Durbin attempts to cover up Jackson’s ‘war crimes’ complaint

Democratic Sen. Dick Durbin (D-IL) delivered a lengthy defense of Ketanji Brown Jackson on Wednesday in reference to questions from Republican senators about Jackson’s work representing a Taliban member as a public defender in 2005.

Durbin’s monologue on the third day of Jackson’s Supreme Court confirmation hearing specifically referenced the charges of the senses. Lindsey Graham (R-SC) and John Cornyn (R-TX) who Jackson called then-President George W. Bush and Secretary of Defense Donald Rumsfield. “war criminals” in a habeas corpus petition for Guantánamo Bay detainee Khi Ali Gul.

“Just let’s ask – I don’t know you well, but I was impressed with our interaction.” You have been courteous and charming. Why on earth would you call Secretary of Defense Rumsfeld and George W. Bush “war criminals” in a legal brief? It seems so out of place to you,” Cornyn asked Jackson on the second day of the hearing.

At the time, Jackson said she didn’t “remember that particular reference” and said she “represented [her] customers and arguing.

“I had no intention of denigrating the president or the secretary of defense,” she continued.

On Wednesday, Durbin spoke for several minutes, citing several corporate media fact checks on Cornyn and Graham’s accusation before giving Jackson the chance to answer the question once again. Durbin said:

Yesterday Senator Graham said you went too far in calling the government’s citation a ‘war criminal’ in charging a terrorist. Later, Senator Cornyn asked Judge Jackson, and I quote, “You called the Secretary of Defense and the President of the United States war criminals. Why would you do something like that?

Durbin then cited a CNN fact check, which does not deny Jackson accused Bush and Rumsfeld of “war crimes,” but says the GOP senators “omit important context.”

“As I noted yesterday and repeated this morning, these accusations do not hold. A CNN fact check said: Graham and Cornyn omitted important context. Specifically, neither mentioned that Jackson’s war crimes allegation involved torture. Additionally, Jackson did not explicitly use the phrase “war criminal”.

Durbin then read from a New York Times fact-checking, which said the allegation “is a distortion and lacks context.” He continued:

the New York Times went on to say, “Judge Jackson did not specifically label the former president and secretary of defense ‘war criminals’. In 2005, she was one of several attorneys to sign four habeas corpus petitions essentially boilerplate on behalf of Guantánamo Bay detainees who claimed that the US government had tortured the men and that such acts “constituted war crimes”.

The Democratic senator then picked up a third fact check from the owner of Jeff Bezos Washington Postwho noted that Bush and Rumsfeld were named in the petitions “because they have to be named to remove procedural hurdles”, and that Barack Obama was later named in the petitions when the administration changed.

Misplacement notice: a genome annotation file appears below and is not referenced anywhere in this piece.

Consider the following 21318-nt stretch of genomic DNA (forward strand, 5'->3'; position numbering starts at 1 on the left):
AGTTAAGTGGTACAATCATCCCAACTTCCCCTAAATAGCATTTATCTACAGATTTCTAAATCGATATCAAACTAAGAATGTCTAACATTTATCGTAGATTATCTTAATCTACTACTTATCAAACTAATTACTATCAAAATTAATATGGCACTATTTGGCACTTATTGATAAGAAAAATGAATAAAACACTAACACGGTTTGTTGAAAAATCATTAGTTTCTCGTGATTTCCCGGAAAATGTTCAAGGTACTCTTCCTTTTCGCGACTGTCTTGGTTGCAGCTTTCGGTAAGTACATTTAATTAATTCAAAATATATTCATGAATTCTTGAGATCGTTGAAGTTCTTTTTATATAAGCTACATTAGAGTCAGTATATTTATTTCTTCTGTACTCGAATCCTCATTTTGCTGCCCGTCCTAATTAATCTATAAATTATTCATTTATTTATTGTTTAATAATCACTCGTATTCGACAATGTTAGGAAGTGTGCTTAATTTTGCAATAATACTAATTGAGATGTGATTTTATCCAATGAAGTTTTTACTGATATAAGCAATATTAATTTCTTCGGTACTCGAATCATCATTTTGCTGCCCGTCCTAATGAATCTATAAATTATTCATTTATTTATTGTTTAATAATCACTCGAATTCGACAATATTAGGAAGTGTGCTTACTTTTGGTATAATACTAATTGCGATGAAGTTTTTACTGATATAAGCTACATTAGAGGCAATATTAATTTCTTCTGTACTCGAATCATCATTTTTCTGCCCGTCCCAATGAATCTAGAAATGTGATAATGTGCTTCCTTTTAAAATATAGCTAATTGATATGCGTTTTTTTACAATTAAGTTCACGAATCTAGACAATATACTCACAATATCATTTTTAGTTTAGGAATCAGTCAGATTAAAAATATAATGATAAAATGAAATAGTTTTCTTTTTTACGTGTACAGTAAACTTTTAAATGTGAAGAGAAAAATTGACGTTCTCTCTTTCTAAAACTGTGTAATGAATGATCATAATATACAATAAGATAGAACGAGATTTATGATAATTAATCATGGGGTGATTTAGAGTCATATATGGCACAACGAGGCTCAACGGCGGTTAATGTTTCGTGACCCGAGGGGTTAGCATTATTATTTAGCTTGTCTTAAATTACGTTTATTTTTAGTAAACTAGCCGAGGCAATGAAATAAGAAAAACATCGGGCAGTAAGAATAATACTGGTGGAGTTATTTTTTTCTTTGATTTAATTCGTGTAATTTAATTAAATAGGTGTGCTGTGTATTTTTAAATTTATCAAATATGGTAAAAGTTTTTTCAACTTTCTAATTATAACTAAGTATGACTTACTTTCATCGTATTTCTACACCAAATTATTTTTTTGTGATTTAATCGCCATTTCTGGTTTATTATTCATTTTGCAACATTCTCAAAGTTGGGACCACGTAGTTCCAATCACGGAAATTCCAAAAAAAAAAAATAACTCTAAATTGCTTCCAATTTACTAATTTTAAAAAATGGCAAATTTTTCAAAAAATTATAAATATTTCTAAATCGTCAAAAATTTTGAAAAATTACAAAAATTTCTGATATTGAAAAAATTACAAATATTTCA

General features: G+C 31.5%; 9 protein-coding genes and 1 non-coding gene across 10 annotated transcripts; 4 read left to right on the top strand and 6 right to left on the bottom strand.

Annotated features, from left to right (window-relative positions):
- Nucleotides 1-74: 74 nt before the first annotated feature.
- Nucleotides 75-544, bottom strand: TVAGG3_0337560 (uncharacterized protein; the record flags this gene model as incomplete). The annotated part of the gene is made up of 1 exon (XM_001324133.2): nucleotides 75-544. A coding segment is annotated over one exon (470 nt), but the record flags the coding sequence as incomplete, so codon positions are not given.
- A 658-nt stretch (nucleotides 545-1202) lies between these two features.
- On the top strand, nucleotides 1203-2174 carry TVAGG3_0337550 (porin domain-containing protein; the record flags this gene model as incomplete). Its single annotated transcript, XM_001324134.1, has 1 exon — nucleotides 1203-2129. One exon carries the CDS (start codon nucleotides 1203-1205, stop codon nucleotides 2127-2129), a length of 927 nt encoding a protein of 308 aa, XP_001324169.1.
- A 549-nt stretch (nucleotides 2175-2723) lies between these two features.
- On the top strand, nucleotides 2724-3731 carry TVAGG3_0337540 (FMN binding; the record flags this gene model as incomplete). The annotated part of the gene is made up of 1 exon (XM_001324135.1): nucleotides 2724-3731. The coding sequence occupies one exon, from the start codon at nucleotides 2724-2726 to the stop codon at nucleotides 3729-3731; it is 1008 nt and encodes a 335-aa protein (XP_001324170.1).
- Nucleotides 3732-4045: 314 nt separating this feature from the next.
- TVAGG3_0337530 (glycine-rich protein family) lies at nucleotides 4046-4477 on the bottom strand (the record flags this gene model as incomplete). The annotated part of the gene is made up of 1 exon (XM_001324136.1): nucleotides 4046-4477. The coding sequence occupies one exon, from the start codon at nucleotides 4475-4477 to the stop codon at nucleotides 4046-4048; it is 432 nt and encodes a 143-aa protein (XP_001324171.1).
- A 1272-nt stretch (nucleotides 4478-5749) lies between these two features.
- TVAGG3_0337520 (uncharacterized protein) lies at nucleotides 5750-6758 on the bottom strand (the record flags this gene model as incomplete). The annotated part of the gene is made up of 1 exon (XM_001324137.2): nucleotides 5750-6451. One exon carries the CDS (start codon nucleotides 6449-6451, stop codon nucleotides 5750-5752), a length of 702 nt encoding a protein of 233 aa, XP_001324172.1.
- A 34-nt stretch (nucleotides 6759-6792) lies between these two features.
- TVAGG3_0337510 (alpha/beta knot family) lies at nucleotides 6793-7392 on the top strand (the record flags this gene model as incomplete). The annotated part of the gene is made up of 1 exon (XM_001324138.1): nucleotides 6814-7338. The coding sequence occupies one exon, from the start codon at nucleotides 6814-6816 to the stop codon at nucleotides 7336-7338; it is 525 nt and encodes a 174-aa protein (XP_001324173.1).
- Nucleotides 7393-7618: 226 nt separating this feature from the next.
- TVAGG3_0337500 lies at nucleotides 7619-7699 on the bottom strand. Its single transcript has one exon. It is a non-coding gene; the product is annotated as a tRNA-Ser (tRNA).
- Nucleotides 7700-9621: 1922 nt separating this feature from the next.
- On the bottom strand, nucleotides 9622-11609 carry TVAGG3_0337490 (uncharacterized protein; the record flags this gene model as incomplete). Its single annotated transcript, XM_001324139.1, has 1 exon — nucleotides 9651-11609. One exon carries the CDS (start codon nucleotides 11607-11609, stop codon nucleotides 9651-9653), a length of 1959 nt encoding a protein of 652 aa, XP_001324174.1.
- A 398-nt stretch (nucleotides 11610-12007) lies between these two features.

“But the bigger point is that Jackson was acting as an advocate for the inmates — and in her role as a public defender,” Durbin said, still quoting the To post. “And one of the foundations of the American justice system is that even the most reviled suspected criminals are entitled to a vigorous defense.”

After apparently giving Jackson the ammunition she needed to defend herself, Durbin asked the judge if she wanted to comment on her “statement.”

“Well, senator, I would just say that public defenders don’t choose their clients, yet they have to provide a vigorous defense.” It is the duty of a lawyer. And as a judge now, I see the importance of having lawyers who make arguments, who make allegations,” she replied.

She continued:

In the context of a habeas petition, particularly early in the process of responding to the horrific attacks of September 11, lawyers have helped the courts assess the permissible scope of executive authority by presenting arguments, and we have been appointed public defenders. We had very little information due to the confidential or classified nature of much of the file, and as appellate counsel it was mandatory to file habeas petitions on behalf of my clients.

Earlier in the hearing, Cornyn had criticized Durbin for choosing to “editorialize and contradict the point made by this side of the aisle [Republicans]… “after each series of interrogations.” Corni said:

My tongue was, I asked if she called them “war criminals”, and she told you under oath, “no I didn’t” – though the record is as clear as it gets that she accused them of “war crimes”. Now I don’t understand the difference between calling someone a “war criminal” and accusing them of “war crimes”. Maybe in another foreign language that I frankly don’t understand – maybe that would make sense, but not in accordance with the common understanding of the English language.

Cornyn then told Durbin that he didn’t think it was “appropriate” for the president to try to defend Jackson against all questions from the GOP when she “does a pretty good job of defending her own position and answer the questions”.

Katherine Hamilton is a political reporter for Breitbart News. You can follow her on Twitter.


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